Each day, news reports remind the world that the evil known as ISIS is not winning. While this is uplifting and needs to be shouted from the rooftops, the fact is that Daesh terrorists and those like them still hold a lot of power and can cause horrendous misery, as KTLA 5 reported today.
The terrorist’s fury knew no battle lines as 10 ” journalists were among 29 people killed in a suicide attack in Kabul Monday.” Ironically, Shah Marai was one of the pronounced dead, a writer who had spoken of the risks taken by journalists there shortly before the birth of his sixth child. The numbers have now risen to 31.
Sadly, all six of his children, including his newborn daughter, now have no father.
A bomber was posing “as a TV cameraman” and “detonated a second bomb at the site of an earlier explosion.” Both acts of terror were the works of ISIS.
The first explosion took place in the Shashdarak section of the city around eight in the morning. This is the area where “the US embassy and Afghan government buildings are located.” While it is always advised to never run towards a blast sight (since terrorists tend to blow up a second device to kill those who do), that is what these brave journalists did upon hearing the detonation. Doing their jobs cost them their lives.
Kabul City Police spokesman Hashmat Stanikzai explained that it was the second bomb blast that was set off by the man posing as a camera person. ISIS called the killer a “martyrdom brother” who used an “explosive belt vest” to murder “apostates” and to hurt others. The bombers were said to be Qaqaa al-Kurdi and Khalil al-Qurshi.
Najib Sharifi, director of the Afghan Journalists Safety Committee (A.F.P.) confirmed at least eight reporters dead.
Global News Director, Michele Leridon gave honor to Marai and those fallen. She tweeted about the murdered journalist’s “extraordinary strength, courage, and generosity.” She also spoke of his “consummate professionalism” and “sensitivity” during his 15 years of service.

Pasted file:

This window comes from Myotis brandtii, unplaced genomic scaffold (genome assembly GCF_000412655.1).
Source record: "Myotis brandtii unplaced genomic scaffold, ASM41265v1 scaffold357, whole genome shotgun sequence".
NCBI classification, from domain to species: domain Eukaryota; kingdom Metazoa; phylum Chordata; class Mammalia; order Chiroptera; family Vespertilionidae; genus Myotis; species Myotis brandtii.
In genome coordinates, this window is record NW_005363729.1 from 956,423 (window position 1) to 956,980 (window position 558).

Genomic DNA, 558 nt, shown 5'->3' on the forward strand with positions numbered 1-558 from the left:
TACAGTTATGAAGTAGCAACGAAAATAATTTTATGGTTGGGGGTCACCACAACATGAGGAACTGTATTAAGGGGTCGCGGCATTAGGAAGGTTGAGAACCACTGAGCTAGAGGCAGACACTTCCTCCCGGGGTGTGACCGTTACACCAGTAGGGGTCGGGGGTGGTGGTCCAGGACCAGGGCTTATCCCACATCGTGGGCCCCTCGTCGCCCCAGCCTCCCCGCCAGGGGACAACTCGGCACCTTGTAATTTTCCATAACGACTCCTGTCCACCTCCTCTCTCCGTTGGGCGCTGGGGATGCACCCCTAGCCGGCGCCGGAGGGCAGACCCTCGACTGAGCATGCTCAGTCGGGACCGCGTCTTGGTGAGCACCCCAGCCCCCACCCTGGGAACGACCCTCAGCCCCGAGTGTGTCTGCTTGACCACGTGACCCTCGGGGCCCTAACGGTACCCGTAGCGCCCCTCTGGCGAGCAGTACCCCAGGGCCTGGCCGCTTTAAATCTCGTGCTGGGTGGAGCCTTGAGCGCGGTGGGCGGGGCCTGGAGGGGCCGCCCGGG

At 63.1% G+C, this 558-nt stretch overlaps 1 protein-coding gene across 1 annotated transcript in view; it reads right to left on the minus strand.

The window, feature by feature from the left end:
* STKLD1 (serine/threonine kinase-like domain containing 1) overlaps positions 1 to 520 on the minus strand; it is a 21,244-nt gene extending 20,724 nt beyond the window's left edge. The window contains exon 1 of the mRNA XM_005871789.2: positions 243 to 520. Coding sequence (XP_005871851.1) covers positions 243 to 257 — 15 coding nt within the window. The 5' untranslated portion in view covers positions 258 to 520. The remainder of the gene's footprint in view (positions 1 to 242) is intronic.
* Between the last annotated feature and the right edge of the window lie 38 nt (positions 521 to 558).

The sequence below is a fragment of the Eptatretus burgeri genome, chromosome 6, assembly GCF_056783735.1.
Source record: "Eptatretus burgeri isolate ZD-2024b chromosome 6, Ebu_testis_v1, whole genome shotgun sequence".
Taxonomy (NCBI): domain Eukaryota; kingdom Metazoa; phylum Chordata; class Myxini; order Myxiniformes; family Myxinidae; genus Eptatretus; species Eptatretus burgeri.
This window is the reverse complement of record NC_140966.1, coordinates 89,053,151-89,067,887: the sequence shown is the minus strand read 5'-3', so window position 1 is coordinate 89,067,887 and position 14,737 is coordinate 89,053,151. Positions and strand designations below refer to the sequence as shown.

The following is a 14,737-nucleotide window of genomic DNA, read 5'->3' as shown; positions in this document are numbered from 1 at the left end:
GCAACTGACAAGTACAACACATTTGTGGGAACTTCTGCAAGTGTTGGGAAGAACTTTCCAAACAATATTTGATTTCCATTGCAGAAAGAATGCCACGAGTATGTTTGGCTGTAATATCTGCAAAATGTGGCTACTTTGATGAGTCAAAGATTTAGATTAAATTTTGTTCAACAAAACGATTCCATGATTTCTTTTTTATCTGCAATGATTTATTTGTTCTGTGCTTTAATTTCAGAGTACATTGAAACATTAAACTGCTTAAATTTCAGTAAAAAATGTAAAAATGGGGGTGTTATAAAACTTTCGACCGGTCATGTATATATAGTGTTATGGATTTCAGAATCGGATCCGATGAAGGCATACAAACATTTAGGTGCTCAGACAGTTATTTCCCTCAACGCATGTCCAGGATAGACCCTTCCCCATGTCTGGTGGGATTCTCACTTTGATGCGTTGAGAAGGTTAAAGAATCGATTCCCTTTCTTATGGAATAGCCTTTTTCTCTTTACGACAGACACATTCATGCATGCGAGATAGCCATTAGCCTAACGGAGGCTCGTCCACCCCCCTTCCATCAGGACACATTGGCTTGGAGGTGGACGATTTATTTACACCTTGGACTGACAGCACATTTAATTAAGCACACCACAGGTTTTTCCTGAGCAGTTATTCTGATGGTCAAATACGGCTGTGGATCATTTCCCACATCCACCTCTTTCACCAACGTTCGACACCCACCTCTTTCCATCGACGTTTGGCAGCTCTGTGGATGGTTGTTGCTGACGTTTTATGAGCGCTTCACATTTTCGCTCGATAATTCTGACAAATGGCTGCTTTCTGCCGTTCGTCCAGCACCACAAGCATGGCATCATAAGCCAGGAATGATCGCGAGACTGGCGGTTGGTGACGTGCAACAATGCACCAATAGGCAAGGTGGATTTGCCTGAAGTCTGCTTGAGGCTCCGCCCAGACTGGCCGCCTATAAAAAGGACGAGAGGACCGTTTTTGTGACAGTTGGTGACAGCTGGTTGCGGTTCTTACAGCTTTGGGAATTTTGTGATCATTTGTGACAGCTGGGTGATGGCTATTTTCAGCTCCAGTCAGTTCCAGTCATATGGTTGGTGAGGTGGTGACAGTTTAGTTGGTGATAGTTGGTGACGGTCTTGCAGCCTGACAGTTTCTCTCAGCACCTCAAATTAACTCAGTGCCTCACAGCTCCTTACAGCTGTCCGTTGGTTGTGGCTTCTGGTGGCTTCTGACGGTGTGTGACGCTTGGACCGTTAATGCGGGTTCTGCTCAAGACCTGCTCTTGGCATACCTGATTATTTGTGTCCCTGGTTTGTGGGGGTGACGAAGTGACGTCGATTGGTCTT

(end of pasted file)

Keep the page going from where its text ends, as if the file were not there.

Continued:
Similarly, the A.F.P. referred to the man as a “treasured colleague” and that his untimely passing has caused “a devastating blow” to the news group.
“This is a devastating blow, for the brave staff of our close-knit Kabul bureau and the entire agency. Shah Marai was a treasured colleague who spent more than 15 years documenting the tragic conflict in Afghanistan for AFP.” it was said.
The tweet ended with “condolences to the families of other journalists killed in this terrible attack.”
Making the pain even greater is the fact that 45 others were maimed in the attack, as well, according to the Ministry of Public Health spokesman Wahid Majroh. She confirmed that all of the injured were taken to local hospitals for treatment.
The fallen Marai had written a work called “When All Hope Is Gone” prior to the birth of his little girl and he confessed, “I don’t dare to take my children for a walk. I have five and they spend their time cooped up inside the house. Every morning as I go to the office and every evening when I return home, all I think of are cars that can be booby-trapped, or of suicide bombers coming out of a crowd. I can’t take the risk.”
In light of the terror attacks, his words seem almost haunting as the bombings “close to NATO’s Afghan headquarters, the US embassy, the Presidential palace, the Defense Ministry and the headquarters of Afghanistan’s intelligence services” are reflected on.
The U.S. Ambassador, John Bass, tweeted, “I condemn today’s terrible Kabul attack (and) reaffirm our commitment (to) stand with the Afghan people in their fight for peace (and) security across Afghanistan. We mourn for those murdered, including the brave journalists who stand for truth in the face of violence.”
Russia and the U.S have not agreed on much, but stopping ISIS is a common goal between Mr. Trump and Mr. Putin. Due to this, their numbers have been greatly thinned. However, to conclude that Daesh is no longer able to bring despair is an error in thinking.
As this attack has proven, there is still a lot of work to be done.